Much to her surprise I’m sure, she received a reply and an invitation from Andropov to travel to the USSR for two weeks with her family. She toured around the country visiting numerous cities and pioneer camps, she spent time with Russian children and became a symbol of hope and peace between the two nations. Tragically at the age of 13 she died in a plane crash with her father, there was much speculation about the circumstances of the accident, many believing that it was orchestrated by the American government for reasons unknown.
Even though technically Washington DC is not a state, it has to be included in this project because it is and always has been an important part of the USA. Having been there myself, I believe this book represents the ‘darker side’ of the city shall we say. Many government outfits are based there or close by, including the military, the secret services and the intelligence agencies. DC seems like a place where everybody has an interesting or an important job, but you’re never actually 100% sure of what your friend does for a living.
‘You are one of them’ certainly leaves many unanswered questions, the biggest one being whether Jennifer Jones actually died in the plane crash or not. But unlike some book or movie endings where you are left unsatisfied or annoyed by the lack of explanations, this outcome seems to fitting and I don’t mind being left to wonder about the outcome.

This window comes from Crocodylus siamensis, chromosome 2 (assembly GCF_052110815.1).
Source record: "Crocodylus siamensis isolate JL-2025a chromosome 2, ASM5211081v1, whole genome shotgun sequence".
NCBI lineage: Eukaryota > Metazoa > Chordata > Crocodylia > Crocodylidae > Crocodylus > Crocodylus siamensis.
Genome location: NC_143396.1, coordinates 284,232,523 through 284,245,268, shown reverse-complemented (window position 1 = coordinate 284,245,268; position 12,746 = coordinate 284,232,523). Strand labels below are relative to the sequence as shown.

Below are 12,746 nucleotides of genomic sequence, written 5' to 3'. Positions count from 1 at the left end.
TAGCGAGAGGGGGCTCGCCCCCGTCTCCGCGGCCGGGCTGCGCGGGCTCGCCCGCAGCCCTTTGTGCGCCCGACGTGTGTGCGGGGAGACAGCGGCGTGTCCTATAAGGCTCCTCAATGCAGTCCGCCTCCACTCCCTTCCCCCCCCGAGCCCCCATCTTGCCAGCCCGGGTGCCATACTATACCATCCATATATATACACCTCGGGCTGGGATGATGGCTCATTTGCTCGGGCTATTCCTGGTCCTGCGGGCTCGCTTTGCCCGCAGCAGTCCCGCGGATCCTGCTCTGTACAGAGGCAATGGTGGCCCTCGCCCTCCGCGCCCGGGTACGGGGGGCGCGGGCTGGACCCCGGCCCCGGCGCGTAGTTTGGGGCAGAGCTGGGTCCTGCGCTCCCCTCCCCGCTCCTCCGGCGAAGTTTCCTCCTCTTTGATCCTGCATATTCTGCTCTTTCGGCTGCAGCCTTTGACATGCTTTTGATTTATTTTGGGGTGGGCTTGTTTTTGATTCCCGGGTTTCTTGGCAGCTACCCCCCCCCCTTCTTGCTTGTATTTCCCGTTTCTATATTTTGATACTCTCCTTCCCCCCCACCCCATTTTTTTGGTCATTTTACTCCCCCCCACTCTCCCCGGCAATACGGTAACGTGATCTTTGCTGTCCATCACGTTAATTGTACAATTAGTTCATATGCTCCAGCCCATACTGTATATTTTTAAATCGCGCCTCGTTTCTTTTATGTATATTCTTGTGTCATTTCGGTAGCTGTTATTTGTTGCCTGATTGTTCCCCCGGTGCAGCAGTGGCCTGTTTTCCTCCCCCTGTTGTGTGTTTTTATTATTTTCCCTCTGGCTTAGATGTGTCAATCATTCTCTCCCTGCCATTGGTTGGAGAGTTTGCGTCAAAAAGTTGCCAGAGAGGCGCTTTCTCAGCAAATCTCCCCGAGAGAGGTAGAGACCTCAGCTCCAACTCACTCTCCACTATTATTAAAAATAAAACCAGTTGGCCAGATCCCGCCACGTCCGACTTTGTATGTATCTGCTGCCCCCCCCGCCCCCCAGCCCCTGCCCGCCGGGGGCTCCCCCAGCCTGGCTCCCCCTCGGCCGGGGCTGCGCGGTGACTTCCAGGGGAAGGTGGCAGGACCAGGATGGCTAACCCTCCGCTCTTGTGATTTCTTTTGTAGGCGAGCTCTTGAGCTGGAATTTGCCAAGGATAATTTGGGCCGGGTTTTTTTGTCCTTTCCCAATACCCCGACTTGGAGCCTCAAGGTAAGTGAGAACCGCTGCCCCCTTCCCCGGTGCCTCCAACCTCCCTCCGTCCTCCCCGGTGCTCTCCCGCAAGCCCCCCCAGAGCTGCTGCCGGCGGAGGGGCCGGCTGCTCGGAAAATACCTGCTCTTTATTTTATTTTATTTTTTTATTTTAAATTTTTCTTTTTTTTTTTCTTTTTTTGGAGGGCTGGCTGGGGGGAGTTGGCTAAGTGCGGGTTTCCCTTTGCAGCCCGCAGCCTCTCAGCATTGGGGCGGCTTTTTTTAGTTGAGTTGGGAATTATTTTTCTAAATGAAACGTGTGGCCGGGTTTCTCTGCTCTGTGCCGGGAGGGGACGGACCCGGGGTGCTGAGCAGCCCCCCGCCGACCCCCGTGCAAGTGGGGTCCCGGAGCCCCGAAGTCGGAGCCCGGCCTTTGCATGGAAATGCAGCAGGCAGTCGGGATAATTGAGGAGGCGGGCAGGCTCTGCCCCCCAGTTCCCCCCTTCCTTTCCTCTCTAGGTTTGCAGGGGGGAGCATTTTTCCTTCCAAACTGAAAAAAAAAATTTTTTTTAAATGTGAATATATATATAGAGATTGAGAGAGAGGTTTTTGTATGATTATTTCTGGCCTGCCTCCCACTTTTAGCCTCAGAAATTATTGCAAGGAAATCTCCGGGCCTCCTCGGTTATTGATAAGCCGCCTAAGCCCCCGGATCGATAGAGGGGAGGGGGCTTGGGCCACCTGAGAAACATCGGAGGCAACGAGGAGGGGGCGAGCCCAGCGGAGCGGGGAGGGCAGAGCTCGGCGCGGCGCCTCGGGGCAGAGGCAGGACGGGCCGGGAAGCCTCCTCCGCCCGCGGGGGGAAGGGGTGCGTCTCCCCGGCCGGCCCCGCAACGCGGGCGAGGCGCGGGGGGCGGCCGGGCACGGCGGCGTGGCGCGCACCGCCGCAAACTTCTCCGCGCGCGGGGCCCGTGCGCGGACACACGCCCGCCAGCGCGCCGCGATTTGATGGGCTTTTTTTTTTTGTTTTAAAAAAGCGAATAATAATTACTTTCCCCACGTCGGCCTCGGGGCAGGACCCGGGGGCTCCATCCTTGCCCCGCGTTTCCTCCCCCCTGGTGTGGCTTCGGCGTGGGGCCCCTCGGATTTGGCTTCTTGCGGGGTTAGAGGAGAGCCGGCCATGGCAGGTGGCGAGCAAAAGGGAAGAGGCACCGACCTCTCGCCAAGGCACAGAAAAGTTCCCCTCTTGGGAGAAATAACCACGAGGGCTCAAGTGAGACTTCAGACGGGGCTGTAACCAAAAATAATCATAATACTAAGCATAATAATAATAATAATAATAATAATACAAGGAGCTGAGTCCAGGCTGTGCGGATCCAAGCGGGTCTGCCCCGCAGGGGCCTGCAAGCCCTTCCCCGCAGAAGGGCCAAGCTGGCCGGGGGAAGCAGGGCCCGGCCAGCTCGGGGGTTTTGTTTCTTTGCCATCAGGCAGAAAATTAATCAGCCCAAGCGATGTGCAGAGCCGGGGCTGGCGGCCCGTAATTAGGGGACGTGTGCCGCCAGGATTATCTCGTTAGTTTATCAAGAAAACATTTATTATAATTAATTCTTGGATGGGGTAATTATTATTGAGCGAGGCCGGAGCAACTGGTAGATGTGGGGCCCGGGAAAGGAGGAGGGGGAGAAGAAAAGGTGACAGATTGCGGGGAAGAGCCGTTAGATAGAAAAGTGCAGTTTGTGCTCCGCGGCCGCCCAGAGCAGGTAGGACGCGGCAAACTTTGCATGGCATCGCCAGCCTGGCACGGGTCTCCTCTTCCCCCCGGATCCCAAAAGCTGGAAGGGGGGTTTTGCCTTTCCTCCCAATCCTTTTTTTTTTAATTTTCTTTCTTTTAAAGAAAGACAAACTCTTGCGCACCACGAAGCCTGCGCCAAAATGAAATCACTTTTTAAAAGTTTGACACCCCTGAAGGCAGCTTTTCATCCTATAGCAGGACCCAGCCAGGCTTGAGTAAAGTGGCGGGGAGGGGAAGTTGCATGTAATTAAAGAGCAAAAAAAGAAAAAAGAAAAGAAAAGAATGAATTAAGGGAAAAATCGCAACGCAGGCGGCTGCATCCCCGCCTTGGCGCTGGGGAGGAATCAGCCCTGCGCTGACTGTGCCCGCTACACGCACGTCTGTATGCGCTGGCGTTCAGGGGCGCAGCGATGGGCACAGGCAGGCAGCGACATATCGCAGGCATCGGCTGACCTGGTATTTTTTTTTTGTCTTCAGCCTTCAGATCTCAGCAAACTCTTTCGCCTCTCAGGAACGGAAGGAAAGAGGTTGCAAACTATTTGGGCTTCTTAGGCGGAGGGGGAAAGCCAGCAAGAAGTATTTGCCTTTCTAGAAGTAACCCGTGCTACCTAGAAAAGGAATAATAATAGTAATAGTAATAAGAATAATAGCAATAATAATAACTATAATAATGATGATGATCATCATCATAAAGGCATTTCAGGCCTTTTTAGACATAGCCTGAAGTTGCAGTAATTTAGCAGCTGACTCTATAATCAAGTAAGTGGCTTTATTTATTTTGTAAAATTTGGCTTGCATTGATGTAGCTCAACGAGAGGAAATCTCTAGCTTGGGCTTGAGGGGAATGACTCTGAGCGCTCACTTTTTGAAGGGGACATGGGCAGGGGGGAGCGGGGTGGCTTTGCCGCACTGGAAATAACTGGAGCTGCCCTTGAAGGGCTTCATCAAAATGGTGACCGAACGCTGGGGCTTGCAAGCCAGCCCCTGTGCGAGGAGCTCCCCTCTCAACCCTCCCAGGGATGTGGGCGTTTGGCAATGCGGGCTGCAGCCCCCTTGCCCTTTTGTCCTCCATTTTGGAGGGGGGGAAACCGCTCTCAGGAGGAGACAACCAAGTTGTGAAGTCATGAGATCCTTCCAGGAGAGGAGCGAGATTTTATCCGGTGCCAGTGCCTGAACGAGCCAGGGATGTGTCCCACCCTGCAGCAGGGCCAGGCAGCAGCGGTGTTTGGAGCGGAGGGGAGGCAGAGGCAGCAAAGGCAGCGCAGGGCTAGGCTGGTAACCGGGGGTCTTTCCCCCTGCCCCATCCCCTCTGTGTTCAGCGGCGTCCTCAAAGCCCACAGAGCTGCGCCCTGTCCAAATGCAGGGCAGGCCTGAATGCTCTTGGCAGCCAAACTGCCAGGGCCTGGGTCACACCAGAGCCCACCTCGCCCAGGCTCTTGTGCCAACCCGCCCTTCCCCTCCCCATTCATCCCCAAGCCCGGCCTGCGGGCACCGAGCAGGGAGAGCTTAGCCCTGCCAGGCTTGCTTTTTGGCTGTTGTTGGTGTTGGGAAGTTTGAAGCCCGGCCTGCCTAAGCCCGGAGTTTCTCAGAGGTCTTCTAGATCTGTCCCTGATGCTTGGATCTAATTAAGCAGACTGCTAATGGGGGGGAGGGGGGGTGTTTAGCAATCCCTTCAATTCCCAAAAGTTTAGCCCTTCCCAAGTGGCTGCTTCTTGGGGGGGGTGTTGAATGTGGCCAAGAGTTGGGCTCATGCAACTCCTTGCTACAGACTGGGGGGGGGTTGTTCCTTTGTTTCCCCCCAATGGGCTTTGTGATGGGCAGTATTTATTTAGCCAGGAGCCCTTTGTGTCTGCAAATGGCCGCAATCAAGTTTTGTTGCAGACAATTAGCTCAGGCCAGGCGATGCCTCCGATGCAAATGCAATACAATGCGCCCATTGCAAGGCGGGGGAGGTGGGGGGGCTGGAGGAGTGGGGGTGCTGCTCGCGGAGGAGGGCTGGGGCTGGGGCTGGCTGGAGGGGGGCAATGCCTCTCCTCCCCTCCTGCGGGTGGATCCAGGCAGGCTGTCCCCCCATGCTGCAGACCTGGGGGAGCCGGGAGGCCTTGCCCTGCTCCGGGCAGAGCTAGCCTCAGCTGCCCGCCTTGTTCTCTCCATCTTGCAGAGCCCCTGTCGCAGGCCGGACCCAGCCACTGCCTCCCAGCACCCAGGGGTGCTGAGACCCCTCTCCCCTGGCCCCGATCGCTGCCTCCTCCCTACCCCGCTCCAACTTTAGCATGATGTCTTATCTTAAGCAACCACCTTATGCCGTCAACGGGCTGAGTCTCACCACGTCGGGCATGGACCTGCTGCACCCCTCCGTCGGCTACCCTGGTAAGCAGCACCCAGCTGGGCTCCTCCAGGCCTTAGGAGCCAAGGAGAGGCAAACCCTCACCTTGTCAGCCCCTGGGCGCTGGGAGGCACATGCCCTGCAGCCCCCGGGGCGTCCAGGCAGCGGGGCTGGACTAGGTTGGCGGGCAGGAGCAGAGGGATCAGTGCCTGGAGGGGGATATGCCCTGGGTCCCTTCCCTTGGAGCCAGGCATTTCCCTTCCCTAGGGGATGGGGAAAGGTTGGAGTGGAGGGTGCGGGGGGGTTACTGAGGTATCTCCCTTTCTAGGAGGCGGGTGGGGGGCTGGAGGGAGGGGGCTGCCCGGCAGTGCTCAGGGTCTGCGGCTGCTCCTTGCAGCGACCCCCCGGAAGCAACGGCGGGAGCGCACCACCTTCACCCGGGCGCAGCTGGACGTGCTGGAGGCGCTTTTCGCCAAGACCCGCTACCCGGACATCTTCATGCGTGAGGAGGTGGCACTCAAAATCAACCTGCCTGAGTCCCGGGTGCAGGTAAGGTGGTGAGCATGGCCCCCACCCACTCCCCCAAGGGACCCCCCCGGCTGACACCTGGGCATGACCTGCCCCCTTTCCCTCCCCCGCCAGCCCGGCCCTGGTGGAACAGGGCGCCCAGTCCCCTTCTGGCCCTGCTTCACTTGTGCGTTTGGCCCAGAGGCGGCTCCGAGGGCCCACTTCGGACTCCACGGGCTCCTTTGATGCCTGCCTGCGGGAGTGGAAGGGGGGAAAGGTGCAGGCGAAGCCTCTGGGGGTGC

Most Read: The Alchemist- Paulo Coelho
It’s small in size but mighty in meaning. Every page of this book is heavy with a message, a theme or a character representing a life lesson. Written in just 2 weeks in 1987 and published a year later, you would never know that this book was originally composed in Portuguese. The translation so fluid, the descriptions so smooth, the tale flows as if it had always been written in English.
Santiago the Andalusian Shepard has his whole life mapped out ahead of him. He is guiding his flock of sheep to a village where in 3 days time he intends to ask for the merchants daughters hand in marriage. His plans soon begin to unravel when he meets an old king named Melchizedek who reveals the concept of a Personal Legend to him and discloses that if he travels to the Pyramids of Egypt, he will find treasure there. To us, a Personal Legend is finding ones destiny, following ones path, fulfilling ones fate.